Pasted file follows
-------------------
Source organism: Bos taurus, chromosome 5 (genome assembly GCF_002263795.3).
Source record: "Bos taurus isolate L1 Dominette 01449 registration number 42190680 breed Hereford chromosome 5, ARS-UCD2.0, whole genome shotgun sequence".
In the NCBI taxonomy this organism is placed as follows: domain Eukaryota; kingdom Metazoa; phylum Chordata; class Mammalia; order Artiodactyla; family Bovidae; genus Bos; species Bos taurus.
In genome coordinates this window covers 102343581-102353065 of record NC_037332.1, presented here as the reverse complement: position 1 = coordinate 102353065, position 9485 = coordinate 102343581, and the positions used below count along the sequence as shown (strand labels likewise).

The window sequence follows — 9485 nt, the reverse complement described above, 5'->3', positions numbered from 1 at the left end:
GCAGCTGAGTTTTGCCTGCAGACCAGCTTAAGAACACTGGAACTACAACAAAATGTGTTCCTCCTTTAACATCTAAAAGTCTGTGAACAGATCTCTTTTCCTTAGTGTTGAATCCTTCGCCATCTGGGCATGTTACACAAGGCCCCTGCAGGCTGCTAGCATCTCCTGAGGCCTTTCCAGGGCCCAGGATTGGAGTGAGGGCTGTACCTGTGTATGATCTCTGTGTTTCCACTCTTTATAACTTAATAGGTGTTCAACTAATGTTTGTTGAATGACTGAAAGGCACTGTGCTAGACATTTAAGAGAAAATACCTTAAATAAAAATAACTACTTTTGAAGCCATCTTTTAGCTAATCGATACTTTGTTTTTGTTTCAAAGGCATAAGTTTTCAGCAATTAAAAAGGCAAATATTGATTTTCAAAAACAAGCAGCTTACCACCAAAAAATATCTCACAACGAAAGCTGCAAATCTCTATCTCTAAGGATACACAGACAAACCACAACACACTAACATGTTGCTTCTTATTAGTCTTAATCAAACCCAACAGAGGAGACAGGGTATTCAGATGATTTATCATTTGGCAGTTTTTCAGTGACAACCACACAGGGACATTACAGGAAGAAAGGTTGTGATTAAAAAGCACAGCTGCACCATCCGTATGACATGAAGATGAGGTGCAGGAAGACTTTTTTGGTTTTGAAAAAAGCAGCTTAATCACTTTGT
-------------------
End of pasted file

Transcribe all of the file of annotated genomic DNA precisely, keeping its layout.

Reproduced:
Source organism: Bos taurus, chromosome 5 (genome assembly GCF_002263795.3).
Source record: "Bos taurus isolate L1 Dominette 01449 registration number 42190680 breed Hereford chromosome 5, ARS-UCD2.0, whole genome shotgun sequence".
In the NCBI taxonomy this organism is placed as follows: domain Eukaryota; kingdom Metazoa; phylum Chordata; class Mammalia; order Artiodactyla; family Bovidae; genus Bos; species Bos taurus.
In genome coordinates this window covers 102343581-102353065 of record NC_037332.1, presented here as the reverse complement: position 1 = coordinate 102353065, position 9485 = coordinate 102343581, and the positions used below count along the sequence as shown (strand labels likewise).

The window sequence follows — 9485 nt, the reverse complement described above, 5'->3', positions numbered from 1 at the left end:
GCAGCTGAGTTTTGCCTGCAGACCAGCTTAAGAACACTGGAACTACAACAAAATGTGTTCCTCCTTTAACATCTAAAAGTCTGTGAACAGATCTCTTTTCCTTAGTGTTGAATCCTTCGCCATCTGGGCATGTTACACAAGGCCCCTGCAGGCTGCTAGCATCTCCTGAGGCCTTTCCAGGGCCCAGGATTGGAGTGAGGGCTGTACCTGTGTATGATCTCTGTGTTTCCACTCTTTATAACTTAATAGGTGTTCAACTAATGTTTGTTGAATGACTGAAAGGCACTGTGCTAGACATTTAAGAGAAAATACCTTAAATAAAAATAACTACTTTTGAAGCCATCTTTTAGCTAATCGATACTTTGTTTTTGTTTCAAAGGCATAAGTTTTCAGCAATTAAAAAGGCAAATATTGATTTTCAAAAACAAGCAGCTTACCACCAAAAAATATCTCACAACGAAAGCTGCAAATCTCTATCTCTAAGGATACACAGACAAACCACAACACACTAACATGTTGCTTCTTATTAGTCTTAATCAAACCCAACAGAGGAGACAGGGTATTCAGATGATTTATCATTTGGCAGTTTTTCAGTGACAACCACACAGGGACATTACAGGAAGAAAGGTTGTGATTAAAAAGCACAGCTGCACCATCCGTATGACATGAAGATGAGGTGCAGGAAGACTTTTTTGGTTTTGAAAAAAGCAGCTTAATCACTTTGT